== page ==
I've been tasting fruit this past week from the roof dehydrator. It all came out nicely, very tart, chewy, serious plums, tomatoes and nectarines. And it then stuck me, why not go a step further? It must have been the limoncello recipe I was working on the other day. Why not toss everything into grain alcohol? I got a few little jars, you can see here in the center. Then I got carried away. The last meyer lemon on the tree with bay leaves and dried kumquats. Some shallots, ginger and lemon. Whole fresh tomatoes. Who knows? Some jars with spices like grains of paradise, cassia buds and long pepper. Went through 2 bottles. I have no idea which will be more interesting either, the fruit or the hooch.
Saturday, August 6, 2011
I've spent the 24 hours mostly testing recipes and shooting them. With a camera, of course. All for a big text book. Three World Cuisines. Equipment, ingredients, food and culture, etc. Recipes too. This shot of the Lion's Head Meat Ball will not go in, though I like it the most. The suggestive spoon and puddles of fat. It tasted the best after cooking a while. The other meatballs were younger and prettier, but the last did taste the best. So I share it with you. Pork shoulder chopped by hand very finely, ginger, shallot, Shaoxing, sesame oil, soy. Browned in the wok, then poached in stock with curly greens - the Lion's Mane! SO satisfying and delicous, you could even eat the wait staff. Tomorrow morning I'm ready to tackle hot and sour - OK, so I'm on the soup section. Soupcon.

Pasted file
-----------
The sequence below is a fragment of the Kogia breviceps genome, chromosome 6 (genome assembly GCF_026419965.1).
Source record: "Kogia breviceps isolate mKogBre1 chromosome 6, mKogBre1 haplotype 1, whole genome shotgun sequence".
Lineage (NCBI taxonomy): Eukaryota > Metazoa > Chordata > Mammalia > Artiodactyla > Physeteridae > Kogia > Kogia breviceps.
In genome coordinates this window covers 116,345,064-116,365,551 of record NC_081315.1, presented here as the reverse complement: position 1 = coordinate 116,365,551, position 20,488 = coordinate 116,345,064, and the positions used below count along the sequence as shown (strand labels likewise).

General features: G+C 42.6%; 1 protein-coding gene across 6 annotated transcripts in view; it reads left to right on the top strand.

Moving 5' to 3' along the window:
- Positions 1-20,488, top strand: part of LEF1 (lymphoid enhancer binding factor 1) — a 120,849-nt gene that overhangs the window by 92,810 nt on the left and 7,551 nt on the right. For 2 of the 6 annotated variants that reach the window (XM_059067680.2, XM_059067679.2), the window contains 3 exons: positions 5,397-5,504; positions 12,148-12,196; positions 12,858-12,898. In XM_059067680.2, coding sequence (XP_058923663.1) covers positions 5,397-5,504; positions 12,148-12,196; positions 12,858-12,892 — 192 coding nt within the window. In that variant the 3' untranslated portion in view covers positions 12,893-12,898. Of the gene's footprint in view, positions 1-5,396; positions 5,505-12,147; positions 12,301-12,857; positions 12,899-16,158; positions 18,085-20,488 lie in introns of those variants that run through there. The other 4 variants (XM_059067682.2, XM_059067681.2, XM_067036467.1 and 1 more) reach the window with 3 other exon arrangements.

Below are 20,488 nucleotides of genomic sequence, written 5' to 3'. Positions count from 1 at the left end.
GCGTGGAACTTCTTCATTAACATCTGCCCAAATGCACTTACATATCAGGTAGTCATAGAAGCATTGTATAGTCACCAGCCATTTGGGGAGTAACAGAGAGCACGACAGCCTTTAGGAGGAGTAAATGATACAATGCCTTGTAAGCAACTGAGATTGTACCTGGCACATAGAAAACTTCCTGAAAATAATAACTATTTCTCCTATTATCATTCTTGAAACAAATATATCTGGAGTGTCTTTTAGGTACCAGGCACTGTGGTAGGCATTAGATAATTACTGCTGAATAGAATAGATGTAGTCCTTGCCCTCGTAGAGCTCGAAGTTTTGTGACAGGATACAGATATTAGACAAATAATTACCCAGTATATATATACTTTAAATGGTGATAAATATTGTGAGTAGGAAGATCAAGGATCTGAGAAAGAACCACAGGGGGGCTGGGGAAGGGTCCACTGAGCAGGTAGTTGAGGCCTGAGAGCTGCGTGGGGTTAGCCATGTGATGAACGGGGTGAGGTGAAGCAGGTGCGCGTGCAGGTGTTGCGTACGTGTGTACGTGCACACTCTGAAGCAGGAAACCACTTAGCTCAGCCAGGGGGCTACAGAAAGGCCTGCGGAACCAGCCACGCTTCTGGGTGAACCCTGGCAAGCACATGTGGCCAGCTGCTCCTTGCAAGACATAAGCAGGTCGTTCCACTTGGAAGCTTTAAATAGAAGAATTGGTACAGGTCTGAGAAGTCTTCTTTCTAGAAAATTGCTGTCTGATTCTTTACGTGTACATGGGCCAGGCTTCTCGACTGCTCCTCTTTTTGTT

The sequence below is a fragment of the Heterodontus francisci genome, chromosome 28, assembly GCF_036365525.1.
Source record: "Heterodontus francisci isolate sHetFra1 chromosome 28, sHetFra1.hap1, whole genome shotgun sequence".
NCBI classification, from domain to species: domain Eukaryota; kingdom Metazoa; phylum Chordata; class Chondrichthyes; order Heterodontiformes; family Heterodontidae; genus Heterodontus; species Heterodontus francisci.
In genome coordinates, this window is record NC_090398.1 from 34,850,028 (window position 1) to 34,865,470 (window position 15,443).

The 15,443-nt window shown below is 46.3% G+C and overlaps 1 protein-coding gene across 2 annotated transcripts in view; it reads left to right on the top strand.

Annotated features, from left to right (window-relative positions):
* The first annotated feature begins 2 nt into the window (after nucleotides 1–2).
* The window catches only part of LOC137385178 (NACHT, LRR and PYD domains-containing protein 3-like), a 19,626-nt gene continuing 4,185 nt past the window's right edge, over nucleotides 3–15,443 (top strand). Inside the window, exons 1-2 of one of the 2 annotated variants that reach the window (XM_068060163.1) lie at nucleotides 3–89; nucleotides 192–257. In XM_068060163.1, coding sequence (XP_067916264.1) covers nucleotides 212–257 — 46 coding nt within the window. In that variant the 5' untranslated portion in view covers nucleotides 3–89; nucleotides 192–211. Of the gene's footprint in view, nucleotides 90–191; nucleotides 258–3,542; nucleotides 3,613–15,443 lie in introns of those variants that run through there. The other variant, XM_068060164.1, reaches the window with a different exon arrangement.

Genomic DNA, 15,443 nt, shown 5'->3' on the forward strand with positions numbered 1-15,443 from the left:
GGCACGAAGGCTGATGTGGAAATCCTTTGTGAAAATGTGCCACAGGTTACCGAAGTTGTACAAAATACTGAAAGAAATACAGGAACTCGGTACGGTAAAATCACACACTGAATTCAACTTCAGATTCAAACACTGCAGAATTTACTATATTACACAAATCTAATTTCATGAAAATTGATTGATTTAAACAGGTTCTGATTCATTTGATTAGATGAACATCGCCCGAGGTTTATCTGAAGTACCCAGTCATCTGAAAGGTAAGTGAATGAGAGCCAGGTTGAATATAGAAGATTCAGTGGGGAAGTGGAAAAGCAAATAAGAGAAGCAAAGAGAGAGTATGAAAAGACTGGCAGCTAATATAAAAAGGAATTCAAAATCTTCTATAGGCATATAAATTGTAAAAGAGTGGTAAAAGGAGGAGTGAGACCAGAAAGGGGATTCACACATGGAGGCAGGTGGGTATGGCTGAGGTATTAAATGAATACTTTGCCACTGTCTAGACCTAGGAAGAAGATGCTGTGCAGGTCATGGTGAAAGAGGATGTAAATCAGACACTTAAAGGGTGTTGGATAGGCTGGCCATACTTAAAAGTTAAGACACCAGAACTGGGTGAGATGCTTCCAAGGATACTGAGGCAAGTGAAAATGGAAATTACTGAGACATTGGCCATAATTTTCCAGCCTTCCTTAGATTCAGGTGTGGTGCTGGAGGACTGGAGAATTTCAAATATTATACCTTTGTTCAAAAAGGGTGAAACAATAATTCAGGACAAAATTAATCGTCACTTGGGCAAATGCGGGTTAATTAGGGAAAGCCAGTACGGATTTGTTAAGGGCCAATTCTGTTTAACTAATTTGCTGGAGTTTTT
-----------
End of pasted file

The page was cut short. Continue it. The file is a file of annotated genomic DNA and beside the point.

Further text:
Thursday, August 4, 2011
Of all odd things, my wife and I came together on a single odd ingredient this past week. You have to understand, she doesn't eat anything I make on principle. But recently it has gone further: a raw food diet. I'll eat fish raw, meat, love it. Even human flesh. But vegetables in the juicer? And a never ending string of vegetal mush plates with nuts. They don't taste bad, but I'd shoot myself in the head before I ate only this.
And then I see boxes of almond milk. Horrid industrial pabulum. BUT, it can also be made from raw almonds and has been since the Middle Ages. Then there suddenly appeared raw almonds for about 12 dollars a pound at the health food store, and only 3 at the farmer's market. Must do it.
SO, you soak them over night, peel meticulously, and pound them in a big mortar, pour over hot water, soak several hours and strain, then you get this, above. Exactly like milk. Look closely. And delicious on its own. One jar went into various vegetal shakes. The other into lamb shanks with herbs, pepper, verjus (fresh unripe grapejuice) pinch of sugar and cinnamon. Can you see the marrow oozing out of the bones? Let me tell you folks! The almond milk works much like coconut, and even regular milk. You can also make cheese and butter out of it. OH, those are in the last cookbook. Well, check it out. A fabulously unctuous ingredient, well worth the time to make at home, even if it ends up in a shake.